Tuesday, April 3, 2012

Letter to the UVM Cycling List Serv

I know I haven't posted in a quite a long time, but life happens to you.  Even though I have been very busy this spring, I have had very little to say, especially about cycling.   As some of you may know, UVM cycling has a pretty lively list serv (although, this comes and goes).  There has been a lot of talk about the decline of the team and even a taunt from an unnamed Conference Director.   Below is my response.  Although much of the email is specific to UVM cycling, I think some of the elements transcend team boundaries. Every team leader dreams about what their team could be some day; the great ones put these plans into action and make it happen.  Sadly, collegiate cycling's management is brutally cyclical.  If a team is lucky, they will get a couple of years of great leadership out of one person, then they will ride off into the sunset, then a new leader with vision and drive is needed to keep it going.  


Hi all,

A couple of days ago J^% *&pena sent an email to the list serve.  It was less than flattering of the UVM Cycling team's prowess.   While I have been banished to the windswept wasteland of tyranny (Canada), I have had a little time to reflect on what actually makes UVM Cycling great.  It does seem like there is a little bit of a lul at the moment, but that it entirely reversible.   The cornerstones, as I see them, of UVM Cycling's greatness are: a bloodthirsty desire to win, a tremendous  all-inclusive espirt du corps, and being a massive horde.

Durring a conversation with a couple of current riders, I spoke about the winning spirit when I joined the team.  This didn't mean that the team won all the time, far from it.   What it meant was that the questioned posed after riders finished a race was, "did you win?" or "what did you do to make a teammate win?"  Additionally, the team pushed for all the riders to be there all the time.  If you know somebody who is "saving" their green and gold chamois for nicer weather, give them a kick and tell them to, "get in the f!K$ing vans!"  We used to send out the rosters for each weekend when there was still time to sign up to encourage/shame those on the fence to sign up.  This is because the Conference title isn't won by individual riders, or just a riders; it is won by teams.  Teams win by riders in the C & D races  fighting for the last spot in the points like it was for the top step in the Roubaix velodrome.  Each rider and every single spot matters.   Dropping out of races when you still have a shot at any points is a black smudge on the shimmering broadsword of UVM Cycling.  One of my favorite cycling quotes by Eddy Merckxs, a kindred spirit of UVM Cycling, was, "My advice to aspiring cyclists: when in doubt - attack.  Always attack"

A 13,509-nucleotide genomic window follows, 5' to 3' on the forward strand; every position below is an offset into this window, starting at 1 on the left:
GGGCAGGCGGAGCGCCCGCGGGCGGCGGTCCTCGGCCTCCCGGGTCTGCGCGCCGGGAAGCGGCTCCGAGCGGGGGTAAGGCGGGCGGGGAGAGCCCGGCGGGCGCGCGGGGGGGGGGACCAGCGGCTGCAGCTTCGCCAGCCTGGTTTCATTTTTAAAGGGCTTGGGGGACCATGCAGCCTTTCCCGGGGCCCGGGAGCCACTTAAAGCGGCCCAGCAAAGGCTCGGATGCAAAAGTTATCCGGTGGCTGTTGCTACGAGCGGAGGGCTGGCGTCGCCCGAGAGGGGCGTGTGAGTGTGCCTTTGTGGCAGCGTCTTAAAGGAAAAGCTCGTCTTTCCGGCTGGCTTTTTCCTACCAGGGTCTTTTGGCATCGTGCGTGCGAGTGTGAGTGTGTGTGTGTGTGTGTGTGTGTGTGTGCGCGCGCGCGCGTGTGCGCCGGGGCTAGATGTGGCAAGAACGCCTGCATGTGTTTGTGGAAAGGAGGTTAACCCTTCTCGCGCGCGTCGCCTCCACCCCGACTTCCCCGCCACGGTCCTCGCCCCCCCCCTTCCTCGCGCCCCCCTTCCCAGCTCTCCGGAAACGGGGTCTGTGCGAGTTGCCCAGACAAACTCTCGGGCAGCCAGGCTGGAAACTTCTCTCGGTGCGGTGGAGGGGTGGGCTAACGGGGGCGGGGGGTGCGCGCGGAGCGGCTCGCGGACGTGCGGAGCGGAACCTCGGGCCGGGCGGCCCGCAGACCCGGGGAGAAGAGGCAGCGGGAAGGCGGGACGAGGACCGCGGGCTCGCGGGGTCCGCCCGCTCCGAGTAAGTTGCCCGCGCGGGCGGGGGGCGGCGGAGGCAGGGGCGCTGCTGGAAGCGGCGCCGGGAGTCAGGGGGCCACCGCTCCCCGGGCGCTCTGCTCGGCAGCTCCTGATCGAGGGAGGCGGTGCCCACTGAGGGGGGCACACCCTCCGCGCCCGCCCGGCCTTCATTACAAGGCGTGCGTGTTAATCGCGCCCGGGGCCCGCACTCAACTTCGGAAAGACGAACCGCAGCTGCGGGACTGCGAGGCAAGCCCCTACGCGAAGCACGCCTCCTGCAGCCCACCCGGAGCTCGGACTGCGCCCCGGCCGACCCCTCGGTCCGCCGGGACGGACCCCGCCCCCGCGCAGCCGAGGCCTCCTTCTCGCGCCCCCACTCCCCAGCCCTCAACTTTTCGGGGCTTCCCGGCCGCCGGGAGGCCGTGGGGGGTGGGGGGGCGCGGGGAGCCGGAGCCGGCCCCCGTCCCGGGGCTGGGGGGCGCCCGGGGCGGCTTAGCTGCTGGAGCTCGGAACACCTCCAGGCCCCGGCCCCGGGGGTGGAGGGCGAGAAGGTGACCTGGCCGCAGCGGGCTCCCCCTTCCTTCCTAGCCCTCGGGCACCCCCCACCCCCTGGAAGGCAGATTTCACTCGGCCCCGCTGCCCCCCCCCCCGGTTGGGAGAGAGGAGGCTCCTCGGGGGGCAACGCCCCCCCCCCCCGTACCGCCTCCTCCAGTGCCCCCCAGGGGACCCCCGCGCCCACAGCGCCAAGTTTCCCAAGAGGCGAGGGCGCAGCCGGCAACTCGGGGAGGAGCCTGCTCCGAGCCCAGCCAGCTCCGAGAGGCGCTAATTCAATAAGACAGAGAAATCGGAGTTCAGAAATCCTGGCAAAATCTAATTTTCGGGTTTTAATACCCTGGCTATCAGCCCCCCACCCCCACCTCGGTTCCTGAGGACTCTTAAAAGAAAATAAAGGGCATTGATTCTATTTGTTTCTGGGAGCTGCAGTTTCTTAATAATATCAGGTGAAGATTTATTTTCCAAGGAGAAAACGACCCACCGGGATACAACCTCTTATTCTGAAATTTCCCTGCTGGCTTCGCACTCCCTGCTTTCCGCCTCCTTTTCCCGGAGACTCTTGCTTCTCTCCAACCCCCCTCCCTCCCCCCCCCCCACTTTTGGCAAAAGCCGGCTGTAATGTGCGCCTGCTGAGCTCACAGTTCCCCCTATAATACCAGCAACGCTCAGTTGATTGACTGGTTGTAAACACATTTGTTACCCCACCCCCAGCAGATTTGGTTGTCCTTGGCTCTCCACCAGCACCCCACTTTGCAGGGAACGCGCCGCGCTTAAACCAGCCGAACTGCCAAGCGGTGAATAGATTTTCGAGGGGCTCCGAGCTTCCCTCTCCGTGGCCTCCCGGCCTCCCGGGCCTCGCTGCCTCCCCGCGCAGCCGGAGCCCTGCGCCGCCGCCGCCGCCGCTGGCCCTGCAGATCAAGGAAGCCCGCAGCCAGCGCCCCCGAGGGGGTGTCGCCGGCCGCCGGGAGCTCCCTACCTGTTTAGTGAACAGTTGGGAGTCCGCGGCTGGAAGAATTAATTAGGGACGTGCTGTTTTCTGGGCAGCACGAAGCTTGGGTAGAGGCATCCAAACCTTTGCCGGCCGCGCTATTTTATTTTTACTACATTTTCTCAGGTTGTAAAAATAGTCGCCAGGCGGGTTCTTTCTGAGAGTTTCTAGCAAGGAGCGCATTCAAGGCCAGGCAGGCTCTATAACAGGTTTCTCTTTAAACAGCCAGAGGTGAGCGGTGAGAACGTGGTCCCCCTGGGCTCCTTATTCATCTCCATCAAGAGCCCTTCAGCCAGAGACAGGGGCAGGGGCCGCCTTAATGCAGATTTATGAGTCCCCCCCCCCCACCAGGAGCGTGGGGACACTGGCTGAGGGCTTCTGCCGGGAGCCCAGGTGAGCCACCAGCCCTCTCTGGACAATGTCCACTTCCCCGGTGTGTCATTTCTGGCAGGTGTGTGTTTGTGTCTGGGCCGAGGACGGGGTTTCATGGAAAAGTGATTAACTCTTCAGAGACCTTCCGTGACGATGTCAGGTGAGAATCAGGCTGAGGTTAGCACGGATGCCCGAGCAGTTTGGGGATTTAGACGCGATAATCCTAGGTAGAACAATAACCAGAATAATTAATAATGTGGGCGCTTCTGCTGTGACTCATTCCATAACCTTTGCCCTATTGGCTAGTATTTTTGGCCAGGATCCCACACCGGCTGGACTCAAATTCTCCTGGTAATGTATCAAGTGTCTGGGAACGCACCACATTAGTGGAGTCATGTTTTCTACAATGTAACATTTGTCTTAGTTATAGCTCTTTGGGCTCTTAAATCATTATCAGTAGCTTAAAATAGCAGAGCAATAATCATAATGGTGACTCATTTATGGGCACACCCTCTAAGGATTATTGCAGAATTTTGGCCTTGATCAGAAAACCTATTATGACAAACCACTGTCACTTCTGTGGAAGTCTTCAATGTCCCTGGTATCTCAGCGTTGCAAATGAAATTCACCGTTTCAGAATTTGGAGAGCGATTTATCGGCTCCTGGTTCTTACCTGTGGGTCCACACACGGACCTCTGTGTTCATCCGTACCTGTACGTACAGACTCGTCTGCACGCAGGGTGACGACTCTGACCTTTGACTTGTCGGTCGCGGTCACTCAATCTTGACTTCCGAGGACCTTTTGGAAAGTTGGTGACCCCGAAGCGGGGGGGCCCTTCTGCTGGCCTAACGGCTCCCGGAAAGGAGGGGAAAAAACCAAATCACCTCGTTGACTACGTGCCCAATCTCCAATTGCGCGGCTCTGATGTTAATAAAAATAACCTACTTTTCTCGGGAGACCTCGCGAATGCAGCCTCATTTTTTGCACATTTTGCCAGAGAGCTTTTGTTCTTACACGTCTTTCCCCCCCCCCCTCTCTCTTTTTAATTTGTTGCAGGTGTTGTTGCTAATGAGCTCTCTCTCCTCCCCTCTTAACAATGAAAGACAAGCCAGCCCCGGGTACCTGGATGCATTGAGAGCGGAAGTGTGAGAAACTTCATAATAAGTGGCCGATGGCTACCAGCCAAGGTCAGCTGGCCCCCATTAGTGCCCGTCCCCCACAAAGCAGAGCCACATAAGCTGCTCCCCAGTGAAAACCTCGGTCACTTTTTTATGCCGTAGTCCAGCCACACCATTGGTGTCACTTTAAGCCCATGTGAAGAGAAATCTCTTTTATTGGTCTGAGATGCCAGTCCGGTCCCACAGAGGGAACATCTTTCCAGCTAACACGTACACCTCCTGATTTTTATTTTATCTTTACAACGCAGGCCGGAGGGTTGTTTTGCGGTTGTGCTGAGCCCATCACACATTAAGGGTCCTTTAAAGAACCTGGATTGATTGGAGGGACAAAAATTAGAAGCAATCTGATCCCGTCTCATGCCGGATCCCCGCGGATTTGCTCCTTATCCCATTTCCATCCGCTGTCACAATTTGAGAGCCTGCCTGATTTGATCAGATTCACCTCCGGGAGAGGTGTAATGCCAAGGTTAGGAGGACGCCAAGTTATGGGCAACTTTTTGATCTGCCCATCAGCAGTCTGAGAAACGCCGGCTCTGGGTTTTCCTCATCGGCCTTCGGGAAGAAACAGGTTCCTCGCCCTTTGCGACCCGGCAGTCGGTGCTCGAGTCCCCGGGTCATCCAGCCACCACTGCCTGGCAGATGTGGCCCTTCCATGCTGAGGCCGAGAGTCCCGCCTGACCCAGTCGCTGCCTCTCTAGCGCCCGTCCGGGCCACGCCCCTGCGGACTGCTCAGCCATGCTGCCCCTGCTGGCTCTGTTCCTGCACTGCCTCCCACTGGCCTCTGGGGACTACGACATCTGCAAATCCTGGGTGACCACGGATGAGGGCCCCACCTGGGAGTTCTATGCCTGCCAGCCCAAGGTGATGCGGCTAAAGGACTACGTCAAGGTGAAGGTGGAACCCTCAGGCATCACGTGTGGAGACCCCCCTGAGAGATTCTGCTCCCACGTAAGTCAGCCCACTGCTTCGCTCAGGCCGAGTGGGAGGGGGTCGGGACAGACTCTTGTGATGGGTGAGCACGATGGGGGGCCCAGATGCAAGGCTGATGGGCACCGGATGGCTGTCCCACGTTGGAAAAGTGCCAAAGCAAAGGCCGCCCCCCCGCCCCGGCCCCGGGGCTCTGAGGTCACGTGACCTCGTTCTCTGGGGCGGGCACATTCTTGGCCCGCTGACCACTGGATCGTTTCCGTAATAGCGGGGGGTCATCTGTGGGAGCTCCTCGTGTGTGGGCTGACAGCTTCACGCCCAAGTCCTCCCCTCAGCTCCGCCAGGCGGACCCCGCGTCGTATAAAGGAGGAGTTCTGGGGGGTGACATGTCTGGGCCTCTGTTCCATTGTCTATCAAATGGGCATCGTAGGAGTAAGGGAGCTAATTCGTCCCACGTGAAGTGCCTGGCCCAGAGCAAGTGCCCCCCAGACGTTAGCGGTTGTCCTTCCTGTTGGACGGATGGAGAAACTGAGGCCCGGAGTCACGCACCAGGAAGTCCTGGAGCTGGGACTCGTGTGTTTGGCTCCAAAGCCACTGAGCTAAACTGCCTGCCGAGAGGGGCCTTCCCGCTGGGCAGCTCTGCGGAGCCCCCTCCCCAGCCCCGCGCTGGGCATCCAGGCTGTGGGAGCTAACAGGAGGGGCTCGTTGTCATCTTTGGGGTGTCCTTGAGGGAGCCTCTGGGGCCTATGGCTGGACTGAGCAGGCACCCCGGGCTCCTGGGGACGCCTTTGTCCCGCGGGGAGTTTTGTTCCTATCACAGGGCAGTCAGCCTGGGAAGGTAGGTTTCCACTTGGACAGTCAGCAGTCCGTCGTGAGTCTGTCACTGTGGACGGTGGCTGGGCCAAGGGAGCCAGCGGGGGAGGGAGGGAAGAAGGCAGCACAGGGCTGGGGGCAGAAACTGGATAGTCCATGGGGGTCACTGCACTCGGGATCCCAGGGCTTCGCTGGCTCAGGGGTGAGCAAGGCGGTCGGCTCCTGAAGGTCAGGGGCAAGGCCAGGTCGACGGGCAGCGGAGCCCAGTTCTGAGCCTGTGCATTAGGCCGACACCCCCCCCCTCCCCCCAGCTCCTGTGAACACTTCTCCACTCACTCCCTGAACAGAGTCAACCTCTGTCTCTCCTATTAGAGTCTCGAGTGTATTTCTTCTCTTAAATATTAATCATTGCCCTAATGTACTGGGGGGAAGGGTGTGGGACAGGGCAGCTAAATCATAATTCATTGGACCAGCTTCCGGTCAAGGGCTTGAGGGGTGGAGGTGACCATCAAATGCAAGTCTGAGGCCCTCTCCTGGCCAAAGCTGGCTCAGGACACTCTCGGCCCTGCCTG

It goes without saying that the defining characteristic of the team is its crazy zaniness.  Despite what my fellow alumnus may have to say, I think you guys have this locked down.   Nobody else pranks or party's quite so hard.  Nobody else can rally into a parking lot with an American flag fluttering out the window and "Ride of the Valkaries" blaring with the same panache.

Finally, and perhaps most importantly is the team's character as a teaming horde of villains, scoundrels, rakes and barbarians from the North.  I would never be so insulting as to suggest that you aren't villains, scoundrels, rakes and barbarians; but, UVM Cycling is no longer a horde.  A better descriptor might be, contingent, battalion or troop.   UVM has 50% more students than when I was a freshman (and electricity too); the team has nearly doubled its budget; however, only half the number of warriors fill the vans.  It is sad, but not irreparable.  Each and every of you owe a duty to UVM Cycling.  The team's greatness is directly proportionate to its roster.  Each of you knows somebody with a bike.  Each of you possesses the power of persuasion - use it.   There are washed out runners, crewers, nordic skier, and others who could be part of the greater glory of UVM Cycling, but they probably don't know it exists or don't realize how accessible the sport truly is. If they have a bike to use and a helmet, then the ECCC will take them, run them through the intro clinics and make a bike racer out of them.   You all just need to get them in the vans.  

I guess that is all I have to say, minus one parting thought.   Change is inevitable, but decline isn't.  The team Derek, Lee, myself, Slim, etc led is gone and will never return - to think otherwise would be madness (at least there can only be one Dark Lord Satan).  Each member of the team helps to build a castle of sand that is, at least partially, washed away by the tide of graduation.  The perpetual loss can be disappointing, but if nobody tries the team will shrivel to a single van every weekend of people who knew about collegiate cycling before they got to UVM and would have raced bikes anyways.  Everyone benefits by bringing new riders into the sport and infusing them with the UVM Cycling's innate enthusiasm.  I would challenge every person on the team to bring two new people to the next meeting and to encourage their teammates who are opting to stay at home to sack up and to to the races.


Good night and God bless,